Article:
Eklipse: The value of Experience
Photos: @inconstruct _
‘I don’t wanna talk ‘bout you, I don’t wanna talk ‘bout them/ I just wanna talk ‘bout me, man already know it’s the East Manna Man…’ speaks volume as the hook of this song. It tells of the blasé attitude of its writer, who is not afraid of letting people know how he really feels. These lyrics have seeped into his personality and has become a part of his brand, which he relentlessly demonstrates each time he performs.
Something that I became privy to when I went to his East Manna Man EP Launch night hosted at Junction House. This Newham native curated a night that was the true definition of Grime. Complete with an underground venue that was packed with excited listeners and an intense line up of other artists, who definitely embodied the genre. However, the main man was not overshadowed by the other elements of the night and proved why he is a force to be reckoned with. He performed his entire set with a unique and dynamic energy, which made this baritone rapper very memorable. Eklipse has built up a brand around being a straight talker, and what you see with him is what you get. So when I met up with him one late night, I expected nothing but honesty.
So Eklipse, tell me something interesting about you?
Well… I’m a bad influence still. Yeah, that’s me. A bad influence. I don’t even mean to do it! It just happens. I know that because of me, a lot of people’s lives have changed forever. In the sense that I’m known for putting people on to new things. Encouraging them to explore different options and recognise that there’s other ways. Things they may never have done before. But I say bad influence, because if I’m honest, some of these things may not be the best. But at least it gives them the knowledge that your life is yours! And you can do whatever you want with it.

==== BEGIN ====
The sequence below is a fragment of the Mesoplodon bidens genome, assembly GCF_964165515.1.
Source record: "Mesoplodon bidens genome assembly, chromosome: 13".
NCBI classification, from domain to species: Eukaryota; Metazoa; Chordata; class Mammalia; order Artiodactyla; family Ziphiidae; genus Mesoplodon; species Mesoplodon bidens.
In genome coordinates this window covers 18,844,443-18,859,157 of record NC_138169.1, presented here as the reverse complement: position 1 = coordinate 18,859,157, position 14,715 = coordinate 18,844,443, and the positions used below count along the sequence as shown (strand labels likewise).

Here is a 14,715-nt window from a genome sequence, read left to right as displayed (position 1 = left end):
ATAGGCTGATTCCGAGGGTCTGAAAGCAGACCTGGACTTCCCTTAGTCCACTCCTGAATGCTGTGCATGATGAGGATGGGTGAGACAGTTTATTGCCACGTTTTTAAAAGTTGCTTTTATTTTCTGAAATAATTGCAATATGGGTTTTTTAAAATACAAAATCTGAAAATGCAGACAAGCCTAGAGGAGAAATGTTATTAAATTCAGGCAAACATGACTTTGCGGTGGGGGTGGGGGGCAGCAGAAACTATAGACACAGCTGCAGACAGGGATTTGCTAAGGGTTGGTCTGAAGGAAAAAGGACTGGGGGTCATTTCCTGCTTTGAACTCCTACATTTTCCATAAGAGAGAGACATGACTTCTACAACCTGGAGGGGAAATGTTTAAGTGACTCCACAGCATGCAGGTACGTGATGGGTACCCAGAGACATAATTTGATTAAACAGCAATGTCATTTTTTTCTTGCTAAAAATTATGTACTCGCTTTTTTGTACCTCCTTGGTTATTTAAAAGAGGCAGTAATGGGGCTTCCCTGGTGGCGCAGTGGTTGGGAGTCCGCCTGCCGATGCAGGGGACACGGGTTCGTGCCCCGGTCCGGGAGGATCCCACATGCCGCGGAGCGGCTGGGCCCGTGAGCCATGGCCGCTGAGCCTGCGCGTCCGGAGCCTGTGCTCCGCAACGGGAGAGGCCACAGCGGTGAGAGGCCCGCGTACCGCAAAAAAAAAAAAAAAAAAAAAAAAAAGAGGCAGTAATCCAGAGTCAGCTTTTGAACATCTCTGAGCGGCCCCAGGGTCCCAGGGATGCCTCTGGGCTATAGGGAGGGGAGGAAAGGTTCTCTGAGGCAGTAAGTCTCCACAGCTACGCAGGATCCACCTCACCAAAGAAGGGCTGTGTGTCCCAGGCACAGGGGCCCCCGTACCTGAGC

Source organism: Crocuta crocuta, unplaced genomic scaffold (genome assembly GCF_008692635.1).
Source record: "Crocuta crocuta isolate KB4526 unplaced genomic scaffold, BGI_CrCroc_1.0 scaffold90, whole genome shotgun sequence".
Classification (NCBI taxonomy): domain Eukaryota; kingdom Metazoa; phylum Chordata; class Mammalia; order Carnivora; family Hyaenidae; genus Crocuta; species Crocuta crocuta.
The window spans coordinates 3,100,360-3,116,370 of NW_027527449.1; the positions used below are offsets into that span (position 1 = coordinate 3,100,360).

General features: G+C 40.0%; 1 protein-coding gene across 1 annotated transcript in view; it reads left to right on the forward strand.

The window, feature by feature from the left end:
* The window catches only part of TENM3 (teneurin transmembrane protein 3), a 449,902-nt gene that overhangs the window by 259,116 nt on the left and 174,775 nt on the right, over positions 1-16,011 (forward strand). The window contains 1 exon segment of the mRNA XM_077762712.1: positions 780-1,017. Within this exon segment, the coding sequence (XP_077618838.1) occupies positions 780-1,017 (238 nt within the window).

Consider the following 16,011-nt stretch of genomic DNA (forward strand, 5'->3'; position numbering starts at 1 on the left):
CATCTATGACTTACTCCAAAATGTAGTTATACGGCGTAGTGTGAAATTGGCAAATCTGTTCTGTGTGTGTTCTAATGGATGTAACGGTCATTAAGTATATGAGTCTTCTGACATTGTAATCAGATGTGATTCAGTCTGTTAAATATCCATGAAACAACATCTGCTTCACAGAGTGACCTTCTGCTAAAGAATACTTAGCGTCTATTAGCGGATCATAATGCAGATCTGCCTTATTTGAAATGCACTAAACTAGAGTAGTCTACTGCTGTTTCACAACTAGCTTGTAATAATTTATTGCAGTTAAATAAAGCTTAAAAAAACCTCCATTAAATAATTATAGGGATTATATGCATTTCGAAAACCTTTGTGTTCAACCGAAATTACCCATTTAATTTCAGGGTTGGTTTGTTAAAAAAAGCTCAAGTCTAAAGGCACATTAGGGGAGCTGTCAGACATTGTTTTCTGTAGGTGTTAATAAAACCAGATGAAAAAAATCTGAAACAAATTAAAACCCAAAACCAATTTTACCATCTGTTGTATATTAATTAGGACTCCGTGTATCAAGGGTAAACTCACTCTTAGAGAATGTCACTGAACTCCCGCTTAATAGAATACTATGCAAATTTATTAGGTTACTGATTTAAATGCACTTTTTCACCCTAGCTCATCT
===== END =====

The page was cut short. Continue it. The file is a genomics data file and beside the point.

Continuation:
Is that something you practice?
Most definitely, I do whatever I want with my life, especially in relation to the music. I’ve been on this(music) journey since I was around nine. I started writing poetry first and now it’s evolved to this. It gets more exciting as I grow, as the people around me grow and as the culture grows. The transition has definitely been very mad, but very interesting. I wouldn’t change it at all.
Have you learnt anything important along the way?
Definitely! That people are dickheads (laughing). I’ve been doing this music thing for a while. Throughout this journey, I’ve come across people with bad intentions, with some transpiring into negative actions. There’s a lot of people that don’t really respect the music, the process or the art in itself. They just like the excitement of the industry, of going to live gigs, being a part of all that hype and will just use you for that. The notion is that if you have no clout then you will get no attention. Which makes this whole thing very image based. People are becoming very individualistic and only looking out for themselves. Which is not necessarily bad but it’s getting harder to tell who’s real and who’s fake. People are willing to sell out for a shout out and I’m not about that.
So how do you deal with it?
To be honest, that’s why I work a lot with the team now. I’ve got a good manager, DJ (Lue:B) and producers, notably Jon The Dreamer and Earbuds. But there are others that contribute creatively. We have a positive synergy and use that to create good music. Like at the EP launch, it was the team that showed up and made it a live night.
Yes! I definitely felt that there was a strong bond on that stage that night. How do you feel it went?
It was extremely successful because it’s simply the manifestation of hard work. Firstly, I’m just happy that I’ve finally got my music on these platforms. You can actually search my name and see what I’ve created and that’s a mad feeling. On top of that, the performance was exhilarating and I enjoyed the whole thing.
What did you enjoy the most about it?
I think it’s just the fact that everything is in that moment… everything is about that moment. All the rehearsing, the effort put into the organisation, the promotion… all rests on this one moment. Where you’re on stage and you’re proving yourself to people, I love that feeling. It’s a good feeling.
What have you learnt from performing?
It has given me a lot of understanding. Not only in how to perform better but how to use that experience to make music. It gives a lot of foresight in how to write and record because now I’m thinking about how to adapt these songs into live performances. I’m able to have that foresight and it is very valuable.
So do you think you are making a valuable contribution to music?
Hmm, good question. Yes I am.
And what would that be?
Raw, honest lyrics, dark skippy riddims and being the East Manna Man.
That’s all that’s needed.